Victoria’s Magic and A Book in the Ether
When I came here for the second time in 1986, this time to stay, I knew that the magically creative forces afoot in Victoria could manifest great things. Vital life force pulsed through the elements — land, sea, and sky — like a hidden fire and light. The beauty of the place was staggering. I was sailing over from Tsawwassen in the late afternoon, with the sun just starting to set. I’d come from NYC via Alaska, travelling the Alaska Highway from Skagway on the back of a motorcycle, which afforded many amazing sights, but none as pacific and welcome as the view of Vancouver Island from the deck of that early evening ferry.
The first time I’d come here was in 1976, a decade earlier, coming over on the Coho from Port Angeles on the Olympic Peninsula. On that occasion, a pod of Orcas played chicken with the prow of the fast-moving ferry, leaping and diving in front of the onrushing boat with breathtaking derring-do. On that occasion, driving around the Inner Harbour and (at that time) very quaint downtown, with its authentic Victoria-era buildings and storefronts along Government, I thought to myself that this was someplace on the North American continent, besides San Francisco, NYC and Boston, where I could actually live. I might even have had some inkling of how fruitful my stay here would be, and how books and other publications, art pieces, teaching and creative collaborations would follow.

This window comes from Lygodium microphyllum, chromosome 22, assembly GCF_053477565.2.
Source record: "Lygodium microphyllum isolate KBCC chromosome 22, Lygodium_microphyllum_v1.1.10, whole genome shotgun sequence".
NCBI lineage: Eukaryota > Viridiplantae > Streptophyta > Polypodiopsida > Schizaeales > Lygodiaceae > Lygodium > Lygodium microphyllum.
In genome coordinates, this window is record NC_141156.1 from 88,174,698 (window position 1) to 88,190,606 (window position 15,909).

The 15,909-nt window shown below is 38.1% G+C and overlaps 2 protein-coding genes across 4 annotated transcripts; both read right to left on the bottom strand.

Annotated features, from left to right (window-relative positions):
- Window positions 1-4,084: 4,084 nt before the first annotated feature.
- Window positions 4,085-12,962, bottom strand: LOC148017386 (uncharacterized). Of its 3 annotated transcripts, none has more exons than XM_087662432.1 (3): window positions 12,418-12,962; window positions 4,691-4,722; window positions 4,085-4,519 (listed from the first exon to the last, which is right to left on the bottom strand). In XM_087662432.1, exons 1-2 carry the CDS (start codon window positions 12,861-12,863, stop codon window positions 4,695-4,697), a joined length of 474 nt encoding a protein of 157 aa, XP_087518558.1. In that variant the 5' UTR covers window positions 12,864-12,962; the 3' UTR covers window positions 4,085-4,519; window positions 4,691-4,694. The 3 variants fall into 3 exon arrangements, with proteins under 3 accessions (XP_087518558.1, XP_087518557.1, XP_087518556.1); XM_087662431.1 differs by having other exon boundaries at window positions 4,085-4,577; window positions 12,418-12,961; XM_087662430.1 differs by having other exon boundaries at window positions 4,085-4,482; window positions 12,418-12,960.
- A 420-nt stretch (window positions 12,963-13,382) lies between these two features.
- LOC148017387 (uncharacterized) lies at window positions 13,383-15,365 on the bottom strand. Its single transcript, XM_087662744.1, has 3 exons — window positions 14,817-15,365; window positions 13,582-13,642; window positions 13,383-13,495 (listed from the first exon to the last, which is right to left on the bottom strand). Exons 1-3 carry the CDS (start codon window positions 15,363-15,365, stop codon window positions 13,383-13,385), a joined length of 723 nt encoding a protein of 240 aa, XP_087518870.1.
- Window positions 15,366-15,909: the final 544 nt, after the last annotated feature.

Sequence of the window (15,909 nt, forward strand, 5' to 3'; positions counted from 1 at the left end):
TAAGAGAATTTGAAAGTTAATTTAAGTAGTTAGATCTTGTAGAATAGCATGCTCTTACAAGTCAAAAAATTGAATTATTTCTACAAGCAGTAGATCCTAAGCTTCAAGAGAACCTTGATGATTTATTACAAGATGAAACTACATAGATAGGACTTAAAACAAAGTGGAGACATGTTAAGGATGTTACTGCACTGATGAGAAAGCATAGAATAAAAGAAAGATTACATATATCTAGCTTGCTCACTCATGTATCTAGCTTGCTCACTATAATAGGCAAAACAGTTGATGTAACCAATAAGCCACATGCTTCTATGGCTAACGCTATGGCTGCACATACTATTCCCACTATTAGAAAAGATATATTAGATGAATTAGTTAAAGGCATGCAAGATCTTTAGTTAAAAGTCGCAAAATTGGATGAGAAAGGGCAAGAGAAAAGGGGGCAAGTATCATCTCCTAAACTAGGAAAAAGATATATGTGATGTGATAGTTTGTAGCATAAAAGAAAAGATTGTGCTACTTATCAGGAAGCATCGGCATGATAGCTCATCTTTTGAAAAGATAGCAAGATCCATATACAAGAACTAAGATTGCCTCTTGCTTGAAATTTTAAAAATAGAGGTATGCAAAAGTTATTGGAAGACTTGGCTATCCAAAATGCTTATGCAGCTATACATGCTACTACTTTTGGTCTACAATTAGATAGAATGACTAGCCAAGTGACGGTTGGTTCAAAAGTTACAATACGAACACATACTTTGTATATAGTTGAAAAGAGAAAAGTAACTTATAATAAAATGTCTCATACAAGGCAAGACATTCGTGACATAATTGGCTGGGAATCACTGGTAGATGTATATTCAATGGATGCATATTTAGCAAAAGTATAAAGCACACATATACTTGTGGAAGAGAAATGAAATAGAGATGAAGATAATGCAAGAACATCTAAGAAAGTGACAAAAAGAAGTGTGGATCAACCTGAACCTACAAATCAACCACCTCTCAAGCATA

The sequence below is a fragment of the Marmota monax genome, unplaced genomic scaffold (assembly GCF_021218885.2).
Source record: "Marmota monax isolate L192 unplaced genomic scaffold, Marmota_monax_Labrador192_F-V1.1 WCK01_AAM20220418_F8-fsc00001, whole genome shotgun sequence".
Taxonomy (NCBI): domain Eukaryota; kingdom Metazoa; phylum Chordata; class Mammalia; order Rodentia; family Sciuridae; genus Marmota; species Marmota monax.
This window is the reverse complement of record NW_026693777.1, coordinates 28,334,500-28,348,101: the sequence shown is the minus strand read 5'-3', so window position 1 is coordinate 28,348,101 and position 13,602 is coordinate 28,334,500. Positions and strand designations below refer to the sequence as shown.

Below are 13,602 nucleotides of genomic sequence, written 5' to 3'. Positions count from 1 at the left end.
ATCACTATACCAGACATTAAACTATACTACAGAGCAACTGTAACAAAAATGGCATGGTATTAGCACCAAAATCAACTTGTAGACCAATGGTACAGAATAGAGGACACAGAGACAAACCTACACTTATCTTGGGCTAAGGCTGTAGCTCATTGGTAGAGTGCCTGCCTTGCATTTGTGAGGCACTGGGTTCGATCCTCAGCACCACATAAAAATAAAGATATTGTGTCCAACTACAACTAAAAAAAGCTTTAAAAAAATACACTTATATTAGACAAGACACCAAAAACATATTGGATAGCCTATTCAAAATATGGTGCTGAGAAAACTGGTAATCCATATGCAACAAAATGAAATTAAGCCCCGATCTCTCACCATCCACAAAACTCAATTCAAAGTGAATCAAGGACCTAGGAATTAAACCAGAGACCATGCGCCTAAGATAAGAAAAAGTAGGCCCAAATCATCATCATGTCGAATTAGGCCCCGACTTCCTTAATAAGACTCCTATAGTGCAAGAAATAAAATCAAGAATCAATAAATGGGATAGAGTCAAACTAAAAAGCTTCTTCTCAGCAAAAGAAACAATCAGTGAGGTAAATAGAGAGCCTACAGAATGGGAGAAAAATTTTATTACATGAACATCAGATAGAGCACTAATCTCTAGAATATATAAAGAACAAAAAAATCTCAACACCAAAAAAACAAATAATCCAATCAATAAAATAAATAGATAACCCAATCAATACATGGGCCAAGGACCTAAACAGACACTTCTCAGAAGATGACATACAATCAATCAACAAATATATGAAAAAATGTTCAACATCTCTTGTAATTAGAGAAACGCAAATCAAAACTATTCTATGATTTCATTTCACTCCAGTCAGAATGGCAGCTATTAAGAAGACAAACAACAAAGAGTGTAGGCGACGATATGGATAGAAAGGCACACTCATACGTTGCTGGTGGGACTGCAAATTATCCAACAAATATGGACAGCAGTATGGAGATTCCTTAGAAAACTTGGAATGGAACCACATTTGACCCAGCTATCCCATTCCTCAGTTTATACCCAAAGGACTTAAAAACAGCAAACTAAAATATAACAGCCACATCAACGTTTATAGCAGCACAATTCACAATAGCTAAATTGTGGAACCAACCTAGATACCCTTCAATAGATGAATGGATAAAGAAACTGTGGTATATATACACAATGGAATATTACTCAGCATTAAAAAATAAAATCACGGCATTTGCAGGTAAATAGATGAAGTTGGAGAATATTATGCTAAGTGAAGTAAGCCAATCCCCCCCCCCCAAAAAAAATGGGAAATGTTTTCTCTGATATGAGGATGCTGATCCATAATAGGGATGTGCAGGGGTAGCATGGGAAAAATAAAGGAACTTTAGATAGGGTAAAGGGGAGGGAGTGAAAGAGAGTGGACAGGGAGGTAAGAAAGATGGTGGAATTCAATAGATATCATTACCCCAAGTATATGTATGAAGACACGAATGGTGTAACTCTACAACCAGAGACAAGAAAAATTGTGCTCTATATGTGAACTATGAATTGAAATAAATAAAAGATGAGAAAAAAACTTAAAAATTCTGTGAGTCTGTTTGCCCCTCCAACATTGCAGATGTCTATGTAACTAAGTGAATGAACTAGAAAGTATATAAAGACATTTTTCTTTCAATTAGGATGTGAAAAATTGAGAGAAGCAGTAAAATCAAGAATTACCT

My most recent book encapsulates around 25 years of scholarship on a subject that galvanized my intense interest for its egregious misogyny as early as 1980, in the National Gallery while visiting my brother Ian in Washington D.C.. I’d launched the cross-country hejira from San Francisco, where I lived at the time, slotting in visits to East Coast galleries and museums as far north as Boston. That was when I first saw Hans Baldung Grien’s amazingly offensive Northern Renaissance graphic images of women as witches, all about the Aristotelian precept of ‘Feminine Defect’ being founded in the ‘pollution’ of menstruation, rationalizing constructions of feminine ‘evil’ and the construction of witchcraft as a feminine heresy and insurrection.